It’s just a pesky drip, but over a long period of time, that small drip can end up being a big drain, both financially and in terms of water lost. While fixing a leak is always a good idea, there’s no better time than during National Fix a Leak Week, scheduled March 20-26.
Small leaks here and there add up and make a significant impact in terms of water lost. The U.S. Environmental Protection Agency estimates that household leaks can waste more than 1 trillion gallons of water each year. That 1 trillion gallons is equal to the amount of water used in a year in more than 11 million homes. The EPA further estimates that the average home leak can result in water loss of more than 10,000 gallons – or about the same amount of water needed to wash 270 loads of laundry.
The EPA estimates that about 10 percent of all US homes have water leaks causing a loss of 90 gallons or more a day – an amount that could have a significant impact on water bills. One way to check for leaks is to watch your water meter when no water is being used inside your home. If the reading on the meter changes, it’s likely that you have a leak.
It doesn’t take much expertise to take care of the most common household leaks – toilet flaps, dripping faucets and leaking valves, according to the EPA’s WaterSense website, which notes that only a few tools are needed for those small projects. There are many online guides available on websites such as YouTube that show a step-by-step process for making small repairs.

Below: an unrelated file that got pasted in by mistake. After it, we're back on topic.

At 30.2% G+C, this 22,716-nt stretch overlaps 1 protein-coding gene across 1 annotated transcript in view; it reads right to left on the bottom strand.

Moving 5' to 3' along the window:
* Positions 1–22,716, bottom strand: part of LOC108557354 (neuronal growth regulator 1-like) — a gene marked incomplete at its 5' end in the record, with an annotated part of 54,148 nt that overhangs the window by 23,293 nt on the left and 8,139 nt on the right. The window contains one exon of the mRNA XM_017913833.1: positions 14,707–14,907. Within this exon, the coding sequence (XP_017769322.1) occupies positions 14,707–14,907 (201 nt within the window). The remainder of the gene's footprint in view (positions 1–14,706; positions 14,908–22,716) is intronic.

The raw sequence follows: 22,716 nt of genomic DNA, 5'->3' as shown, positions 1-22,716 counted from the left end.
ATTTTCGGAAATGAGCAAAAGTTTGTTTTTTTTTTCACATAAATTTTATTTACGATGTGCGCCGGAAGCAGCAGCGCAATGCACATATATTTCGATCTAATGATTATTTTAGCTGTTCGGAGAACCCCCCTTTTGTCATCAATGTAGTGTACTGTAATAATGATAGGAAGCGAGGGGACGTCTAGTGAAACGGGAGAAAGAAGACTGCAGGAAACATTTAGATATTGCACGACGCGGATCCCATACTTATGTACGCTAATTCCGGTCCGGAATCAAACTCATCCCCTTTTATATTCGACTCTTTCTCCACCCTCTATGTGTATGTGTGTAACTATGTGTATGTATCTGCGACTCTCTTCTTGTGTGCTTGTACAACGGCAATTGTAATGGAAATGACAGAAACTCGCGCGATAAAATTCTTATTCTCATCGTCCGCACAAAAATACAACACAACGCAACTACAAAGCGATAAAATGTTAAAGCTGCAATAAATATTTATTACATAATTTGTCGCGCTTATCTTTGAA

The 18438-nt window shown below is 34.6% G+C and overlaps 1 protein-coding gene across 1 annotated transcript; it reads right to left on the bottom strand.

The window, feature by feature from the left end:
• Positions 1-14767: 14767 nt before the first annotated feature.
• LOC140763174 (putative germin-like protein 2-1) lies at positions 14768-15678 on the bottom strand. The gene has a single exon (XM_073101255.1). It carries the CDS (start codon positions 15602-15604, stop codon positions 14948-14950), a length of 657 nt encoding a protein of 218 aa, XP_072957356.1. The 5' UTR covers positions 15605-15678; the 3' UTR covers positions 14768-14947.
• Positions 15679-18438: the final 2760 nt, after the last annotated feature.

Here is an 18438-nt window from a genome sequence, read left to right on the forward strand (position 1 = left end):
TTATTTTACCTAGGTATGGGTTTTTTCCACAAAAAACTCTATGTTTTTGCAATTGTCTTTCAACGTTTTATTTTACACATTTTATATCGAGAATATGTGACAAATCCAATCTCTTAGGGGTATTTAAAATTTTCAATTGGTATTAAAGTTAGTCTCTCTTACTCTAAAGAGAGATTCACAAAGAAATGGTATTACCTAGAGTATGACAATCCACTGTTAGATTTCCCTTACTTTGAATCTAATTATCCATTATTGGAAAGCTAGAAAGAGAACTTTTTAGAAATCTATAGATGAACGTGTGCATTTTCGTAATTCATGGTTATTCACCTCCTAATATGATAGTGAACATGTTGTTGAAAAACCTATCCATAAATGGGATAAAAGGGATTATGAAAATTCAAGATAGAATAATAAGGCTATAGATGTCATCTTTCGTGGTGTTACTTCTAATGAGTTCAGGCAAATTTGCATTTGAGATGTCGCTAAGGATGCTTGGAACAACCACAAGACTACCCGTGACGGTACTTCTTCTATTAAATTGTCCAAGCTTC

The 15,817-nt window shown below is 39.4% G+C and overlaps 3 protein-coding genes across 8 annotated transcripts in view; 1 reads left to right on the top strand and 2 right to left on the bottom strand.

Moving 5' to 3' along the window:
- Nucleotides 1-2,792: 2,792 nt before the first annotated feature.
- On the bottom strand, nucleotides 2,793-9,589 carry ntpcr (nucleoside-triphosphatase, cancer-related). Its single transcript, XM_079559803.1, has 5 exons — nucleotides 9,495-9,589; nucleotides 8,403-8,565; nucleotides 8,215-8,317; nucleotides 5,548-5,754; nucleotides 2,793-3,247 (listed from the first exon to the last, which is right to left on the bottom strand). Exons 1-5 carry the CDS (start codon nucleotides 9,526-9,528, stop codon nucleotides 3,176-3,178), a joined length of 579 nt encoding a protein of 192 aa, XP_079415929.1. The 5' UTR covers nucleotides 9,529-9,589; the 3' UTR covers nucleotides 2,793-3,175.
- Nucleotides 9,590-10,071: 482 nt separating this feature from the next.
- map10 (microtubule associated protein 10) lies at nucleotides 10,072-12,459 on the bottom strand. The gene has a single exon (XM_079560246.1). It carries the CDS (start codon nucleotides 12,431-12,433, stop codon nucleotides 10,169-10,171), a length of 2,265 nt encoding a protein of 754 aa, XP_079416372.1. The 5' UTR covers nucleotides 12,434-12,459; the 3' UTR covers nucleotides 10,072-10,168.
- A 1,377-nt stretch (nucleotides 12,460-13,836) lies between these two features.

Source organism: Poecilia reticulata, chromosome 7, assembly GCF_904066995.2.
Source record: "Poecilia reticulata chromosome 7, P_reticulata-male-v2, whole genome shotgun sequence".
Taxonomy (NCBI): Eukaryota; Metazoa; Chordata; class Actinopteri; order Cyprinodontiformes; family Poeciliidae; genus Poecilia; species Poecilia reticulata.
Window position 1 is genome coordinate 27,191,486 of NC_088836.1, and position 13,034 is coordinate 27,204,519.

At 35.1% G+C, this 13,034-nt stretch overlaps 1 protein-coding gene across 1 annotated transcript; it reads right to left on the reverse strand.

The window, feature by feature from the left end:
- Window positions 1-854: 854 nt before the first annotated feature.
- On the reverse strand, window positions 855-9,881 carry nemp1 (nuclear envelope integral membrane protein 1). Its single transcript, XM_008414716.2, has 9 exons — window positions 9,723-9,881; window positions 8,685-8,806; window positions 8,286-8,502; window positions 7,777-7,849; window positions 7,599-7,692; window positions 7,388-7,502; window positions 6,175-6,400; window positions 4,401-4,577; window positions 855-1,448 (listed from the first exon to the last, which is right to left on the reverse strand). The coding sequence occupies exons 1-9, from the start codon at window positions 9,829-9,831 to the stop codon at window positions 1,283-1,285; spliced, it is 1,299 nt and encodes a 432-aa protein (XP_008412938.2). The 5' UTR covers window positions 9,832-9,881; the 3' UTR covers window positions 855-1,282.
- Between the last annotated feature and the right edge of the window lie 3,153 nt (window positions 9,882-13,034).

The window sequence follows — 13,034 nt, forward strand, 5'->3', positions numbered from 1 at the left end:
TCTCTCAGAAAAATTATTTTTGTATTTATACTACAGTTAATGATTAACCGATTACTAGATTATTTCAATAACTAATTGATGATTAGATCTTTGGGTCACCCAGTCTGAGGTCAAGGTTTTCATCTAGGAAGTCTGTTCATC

If you are uncomfortable doing those types of fixes, or if the problem seems larger than you can easily handle, hiring a handyman might result in some cost now, but can provide big savings long-term.
One of the first areas to investigate if you suspect a water leak is the toilet. Often, the cause of the leak is a worn out flapper, which is an easy fix. One way you can determine if there is a leak is to place a drop of food coloring in the toilet tank. If you see the color in the toilet bowl within 10 minutes without flushing, you have a leak. You should not let the coloring sit in the tank very long, as it can cause stains.
The EPA’s WaterSense website notes that a leaky faucet that drips once per second can waste 3,000 gallons or more water in a year – or the equivalent of 180 showers. A slow leak in a showerhead, meanwhile, can waste 500 gallons of water in a year, or the same amount of water used to run a dishwasher 60 times.
Many leaky faucets can be fixed by using pipe tape and a wrench.
In addition to indoor leaks, you may be losing water outside. The EPA recommends that those who have an in-ground irrigation do a system check before turning the automated system in the spring – especially after cold winters. You can also have the system inspected by a licensed professional if you suspect there are leaks.
For more information on fixing leaks as well as links to “how-to” videos go here.